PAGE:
What Temperature to Cook Chicken

  • By: Jack Mancuso

What Temperature to Cook Chicken

What’s cooking? In many households, it’s chicken. In fact, 75% of all Americans report eating one chicken meal at least once and sometimes twice weekly. That adds up to a whopping 96 lbs. a year. When something is so popular for an extended time, there’s a reason. It’s just plain good.

In this blog, I will provide you with some chicken savvy. What types of chicken are there? At what temperature do you cook chicken? Differences in cooking methods…. Whew! I wanted to give you the tools to pick the best chicken for your recipe and the best treatment.

Pickin’ Chicken: What’s What

When you go to the store, all the labels start swimming before your eyes. What the heck do they mean? Here’s a breakdown.

  • Broiler-fryer. This chicken is a young’un, and it’s prized for tender meat. It’s rare to find one weighing more than four pounds. This chicken is suitable for any type of preparation.
  • Capon: A baby male chicken with predominantly white meat. Roasting is a good treatment for these
  • Cornish Game Hen: This is a type of broiler chicken that weighs a scant 1-2 pounds (they’re kind of cute). It’s perfect for stuffing and roasting. Depending on appetite, one can feed 1 to 2 people.
  • Roaster: A slightly older chicken than the Broiler; you can find these starting around 5 pounds. Put it on a rotisserie system and baste it regularly.
  • Stewing Hen: As the name implies, this kind of chicken benefits from stewing to keep it moist. It’s not as tender as young chickens, thus the slower cooking time. A rooster is similar, requiring long cooking in a moist environment.

Chickens labeled USDA Grade A are the best.

Introducing the Tremendous Temperature Gauge. 

It doesn’t matter at what temperature you cook your chicken, the internal temperature should be 165F for safety reasons. I strongly suggest buying a temperature gauge. They’re not expensive, and if you cook a lot, you will always know when your dish is truly done (none of those pink-centered chicken legs…eww.)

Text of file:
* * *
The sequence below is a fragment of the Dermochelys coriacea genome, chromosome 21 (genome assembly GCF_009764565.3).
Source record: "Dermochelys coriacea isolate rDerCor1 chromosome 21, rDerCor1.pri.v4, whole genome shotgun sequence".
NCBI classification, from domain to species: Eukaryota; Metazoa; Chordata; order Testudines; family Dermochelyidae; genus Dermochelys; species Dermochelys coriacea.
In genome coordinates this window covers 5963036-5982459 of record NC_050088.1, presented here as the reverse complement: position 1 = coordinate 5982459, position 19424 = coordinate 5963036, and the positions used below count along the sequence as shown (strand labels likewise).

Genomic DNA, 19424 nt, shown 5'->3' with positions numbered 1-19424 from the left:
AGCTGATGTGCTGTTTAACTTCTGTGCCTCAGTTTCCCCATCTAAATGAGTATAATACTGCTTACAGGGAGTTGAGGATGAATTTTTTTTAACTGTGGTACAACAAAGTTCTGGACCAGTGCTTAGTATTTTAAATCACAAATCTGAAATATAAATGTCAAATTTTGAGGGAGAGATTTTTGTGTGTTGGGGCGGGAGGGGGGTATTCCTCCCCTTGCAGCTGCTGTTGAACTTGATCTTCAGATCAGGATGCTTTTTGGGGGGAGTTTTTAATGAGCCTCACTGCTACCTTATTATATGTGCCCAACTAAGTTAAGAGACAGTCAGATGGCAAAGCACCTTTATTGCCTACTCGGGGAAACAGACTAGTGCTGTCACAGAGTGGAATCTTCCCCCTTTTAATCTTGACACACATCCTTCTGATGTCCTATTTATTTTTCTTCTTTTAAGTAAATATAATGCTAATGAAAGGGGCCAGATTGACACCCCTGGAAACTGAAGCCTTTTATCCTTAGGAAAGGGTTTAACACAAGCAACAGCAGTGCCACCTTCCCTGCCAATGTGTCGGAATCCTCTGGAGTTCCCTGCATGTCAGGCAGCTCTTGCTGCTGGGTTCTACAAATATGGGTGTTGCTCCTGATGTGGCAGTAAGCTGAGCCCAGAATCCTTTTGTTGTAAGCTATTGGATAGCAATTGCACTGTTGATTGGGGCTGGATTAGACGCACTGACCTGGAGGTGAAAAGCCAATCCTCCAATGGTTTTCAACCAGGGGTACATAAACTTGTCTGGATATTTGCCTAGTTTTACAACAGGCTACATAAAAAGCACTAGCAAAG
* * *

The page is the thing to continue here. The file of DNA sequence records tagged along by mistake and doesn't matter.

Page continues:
The 350F Magic

  • Baking Chicken: Cook whole chicken (and parts) at between 325-400F. You’ll find many recipes settle in at what I call the standard operating temperature: 350F. If you want crispy skin, start the oven chicken at 400 for 15 minutes, then reduce the temperature to 350F. 

The main reason for temperature variance is what you make with the chicken. Tender things like celery will burn @ 425F, so the best option is slow cooking. Check the poundage of your bird. Allow for 20-25 minutes per each. 

  • Chicken wings should be cooked in the oven for around 25 minutes at 350F. If you’re grilling, they only need 8 minutes per side. Want to fry up some wings with Cuso’s Smoky Garlic Buffalo BBQ Rub? Set the temperature to 375 for about 9 minutes.
  • When you’re looking for portable food, chicken drumsticks like these with Cuso’s Lemon Pepper BBQ Rub fit the bill perfectly. They are so simple! Baked, they take about 40 minutes at 350F. Grilled: 20 minutes, but remember to flip them.
  • Chicken thighs are inexpensive and absorb marinades like a sponge. Bake at 350 for about 40 minutes; Grill for about 5 minutes per side until you get the skin texture you like. Here, you can see using chicken thighs for taco meat with Cuso’s Hot Honey Rub and Cuso’s Smoky Garlic Buffalo Rub.

Pitmaster: Chicken Shelf Life at Home

Now that you know at what temperature to cook chicken, how do you handle leftovers:

Cooked chicken in the refrigerator 3-4 days

Frozen chicken 2-6 hours

Raw Chicken in the refrigerator: 1-2 days


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Brown butter green beans

Kale and squash salad

Parmesan cauliflower

Parsnips with honey


Dessert taco bar

Hawaiian dessert bars

Lemon fluff parfait

Mint chocolate “soup”

Old-fashioned apple dumplings

From the Bar

Ginger lime mule 

Hoppy lager 

Raspberry ice tea



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